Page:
Maybe we’re all keeping more secrets than we would care to admit. It’s only when we’re stuck in close proximity with one another that you can truly see one’s true colours shining through, and in this case they’re emerald green.
Rachel Rhys’ A Dangerous Crossing begins with Lilly, an English rose of the 1930’s who’s boarding the Orontes to begin her lengthy journey to Australian shores. As Lilly makes acquaintances throughout the journey, she doesn’t think to question any of her ‘friends’, but should she? Is the brash and narrow-minded George Price who he says he is? What are the exuberant and over the top Eliza and Max Campbell running away from? And why can’t she quite figure out the fun and easy-going duo; Edward and Helena, who she spends so much time with? Lilly’s suspicions about her fellow passengers continue to grow as she pieces together more and more of their hidden ghastly previous lives.
The author, Rachel Rhys, has written many successful psychological suspense novels prior to this one and is rather mysterious herself as this is her first novel under this name. The novel was actually based off a 1930’s ocean voyage with critics likening the novel to that of an Agatha Christie. I was rather excited to sink my teeth, and eyes, into this novel and soak up all the murder and mystery my soul could stand.
I’ll be honest; when I first started reading I was a little worried. There were all the cautionary signs of a potentially boring book; the painfully precise description of each character’s clothing, the classically demure English female character that’s always too caught up in other people’s perception of her to actually say something brash or honest and it felt like for the first third of the book nothing much really happened. Although once I got further into the novel I realised what Rhys was doing. She was setting up the characters so that you felt as though you knew them, you trusted them, you became accustomed to their daily routines, their neat little personalities that fit into boxes and then she yanks it all out from under you right at the end.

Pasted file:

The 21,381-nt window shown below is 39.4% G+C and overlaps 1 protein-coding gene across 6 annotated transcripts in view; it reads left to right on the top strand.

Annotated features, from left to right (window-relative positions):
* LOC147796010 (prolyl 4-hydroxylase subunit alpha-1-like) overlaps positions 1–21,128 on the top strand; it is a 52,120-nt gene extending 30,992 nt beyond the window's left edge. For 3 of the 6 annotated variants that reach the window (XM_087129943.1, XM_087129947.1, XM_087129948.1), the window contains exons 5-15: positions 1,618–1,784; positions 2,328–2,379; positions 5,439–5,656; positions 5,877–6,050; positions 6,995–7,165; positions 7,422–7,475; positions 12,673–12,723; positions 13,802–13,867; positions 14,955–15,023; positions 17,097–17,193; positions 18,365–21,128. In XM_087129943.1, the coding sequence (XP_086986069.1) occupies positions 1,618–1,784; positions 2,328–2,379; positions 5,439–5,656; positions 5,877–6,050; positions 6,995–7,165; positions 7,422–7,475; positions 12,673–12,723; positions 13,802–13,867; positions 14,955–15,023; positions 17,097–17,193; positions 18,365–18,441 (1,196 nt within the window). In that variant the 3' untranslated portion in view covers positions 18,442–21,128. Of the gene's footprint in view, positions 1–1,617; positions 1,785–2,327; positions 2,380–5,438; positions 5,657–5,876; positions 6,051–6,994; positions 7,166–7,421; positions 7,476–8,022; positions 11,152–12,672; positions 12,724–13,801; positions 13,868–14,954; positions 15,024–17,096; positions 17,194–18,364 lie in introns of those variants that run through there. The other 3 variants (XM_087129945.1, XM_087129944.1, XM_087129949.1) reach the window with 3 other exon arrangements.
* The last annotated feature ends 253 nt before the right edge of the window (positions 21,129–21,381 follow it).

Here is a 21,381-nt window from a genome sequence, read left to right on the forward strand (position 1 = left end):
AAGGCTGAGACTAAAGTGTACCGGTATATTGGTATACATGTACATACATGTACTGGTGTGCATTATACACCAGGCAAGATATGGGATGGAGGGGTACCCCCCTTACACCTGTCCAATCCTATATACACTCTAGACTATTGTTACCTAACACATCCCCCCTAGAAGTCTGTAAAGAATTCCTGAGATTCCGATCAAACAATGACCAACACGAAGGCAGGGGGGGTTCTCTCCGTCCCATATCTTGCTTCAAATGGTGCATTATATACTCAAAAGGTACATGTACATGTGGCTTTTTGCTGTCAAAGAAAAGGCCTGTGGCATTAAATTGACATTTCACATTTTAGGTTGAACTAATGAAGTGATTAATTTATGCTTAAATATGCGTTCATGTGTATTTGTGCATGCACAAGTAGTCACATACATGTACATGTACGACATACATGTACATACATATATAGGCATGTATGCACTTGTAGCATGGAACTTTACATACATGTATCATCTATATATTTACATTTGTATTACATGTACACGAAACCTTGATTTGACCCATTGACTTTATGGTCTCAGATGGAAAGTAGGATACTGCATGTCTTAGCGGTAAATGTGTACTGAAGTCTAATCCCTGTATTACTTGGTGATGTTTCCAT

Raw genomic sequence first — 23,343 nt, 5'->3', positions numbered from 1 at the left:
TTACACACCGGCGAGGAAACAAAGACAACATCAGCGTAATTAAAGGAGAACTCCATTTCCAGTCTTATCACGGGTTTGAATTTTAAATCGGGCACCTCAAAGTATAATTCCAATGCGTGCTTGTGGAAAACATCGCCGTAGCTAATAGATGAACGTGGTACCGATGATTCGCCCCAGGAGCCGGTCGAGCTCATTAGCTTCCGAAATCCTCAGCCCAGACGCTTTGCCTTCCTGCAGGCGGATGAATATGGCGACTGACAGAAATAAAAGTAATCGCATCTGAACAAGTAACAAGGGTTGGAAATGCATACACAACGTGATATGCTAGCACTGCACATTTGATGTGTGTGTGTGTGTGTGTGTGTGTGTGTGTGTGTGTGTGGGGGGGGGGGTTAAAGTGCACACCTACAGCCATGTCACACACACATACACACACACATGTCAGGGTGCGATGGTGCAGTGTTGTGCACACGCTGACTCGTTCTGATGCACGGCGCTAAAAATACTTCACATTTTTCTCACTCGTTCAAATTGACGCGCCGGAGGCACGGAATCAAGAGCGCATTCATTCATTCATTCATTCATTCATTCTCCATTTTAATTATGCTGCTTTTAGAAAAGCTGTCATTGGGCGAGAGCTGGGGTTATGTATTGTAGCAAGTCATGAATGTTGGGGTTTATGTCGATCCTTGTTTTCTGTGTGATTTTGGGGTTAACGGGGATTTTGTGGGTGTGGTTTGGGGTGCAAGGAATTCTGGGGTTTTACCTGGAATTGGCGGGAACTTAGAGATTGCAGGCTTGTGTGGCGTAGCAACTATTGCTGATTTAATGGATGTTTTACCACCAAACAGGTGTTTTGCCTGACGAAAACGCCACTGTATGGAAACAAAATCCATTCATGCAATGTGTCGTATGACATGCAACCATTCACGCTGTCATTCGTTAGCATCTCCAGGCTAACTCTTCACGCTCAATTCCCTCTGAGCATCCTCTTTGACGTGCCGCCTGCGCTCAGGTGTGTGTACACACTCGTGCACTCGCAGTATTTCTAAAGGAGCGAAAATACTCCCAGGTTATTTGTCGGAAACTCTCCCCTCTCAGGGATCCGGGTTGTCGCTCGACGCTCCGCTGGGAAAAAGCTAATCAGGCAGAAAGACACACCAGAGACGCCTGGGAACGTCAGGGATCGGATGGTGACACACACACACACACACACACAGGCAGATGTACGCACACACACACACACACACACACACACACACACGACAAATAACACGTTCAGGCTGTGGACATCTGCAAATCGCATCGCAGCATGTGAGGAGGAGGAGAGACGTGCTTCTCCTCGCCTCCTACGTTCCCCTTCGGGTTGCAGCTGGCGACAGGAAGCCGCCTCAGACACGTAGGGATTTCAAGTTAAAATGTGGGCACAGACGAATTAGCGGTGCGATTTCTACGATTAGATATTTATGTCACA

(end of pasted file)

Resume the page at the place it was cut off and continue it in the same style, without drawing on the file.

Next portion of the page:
Something I found frustrating about this novel was the passivity of the protagonist, Lilly. There were so many points in the novel where Lilly thinks something but doesn’t say it for fear of being overly bold or rude, I so desperately wanted Lilly to ask those questions. There are only so many times you can say “and Lilly thought” before it starts to become repetitive and frustrating, especially when, at times, Lilly was not a very consistent character. One day Lilly would ignore a fellow passenger’s advice and the next she can’t even ask a friend a nosy question.
Nevertheless, I found this novel to be extremely gripping. The subtlety through the details trickled throughout like the slow drip of a tap that finally turns into a gush of water, giving you those crucial hideous pieces of information that bring the story to life – it was unlike anything I’ve read before. I think this was my favourite thing about A Dangerous Crossing, the fine detail and the slow immersion into a new and unfamiliar world.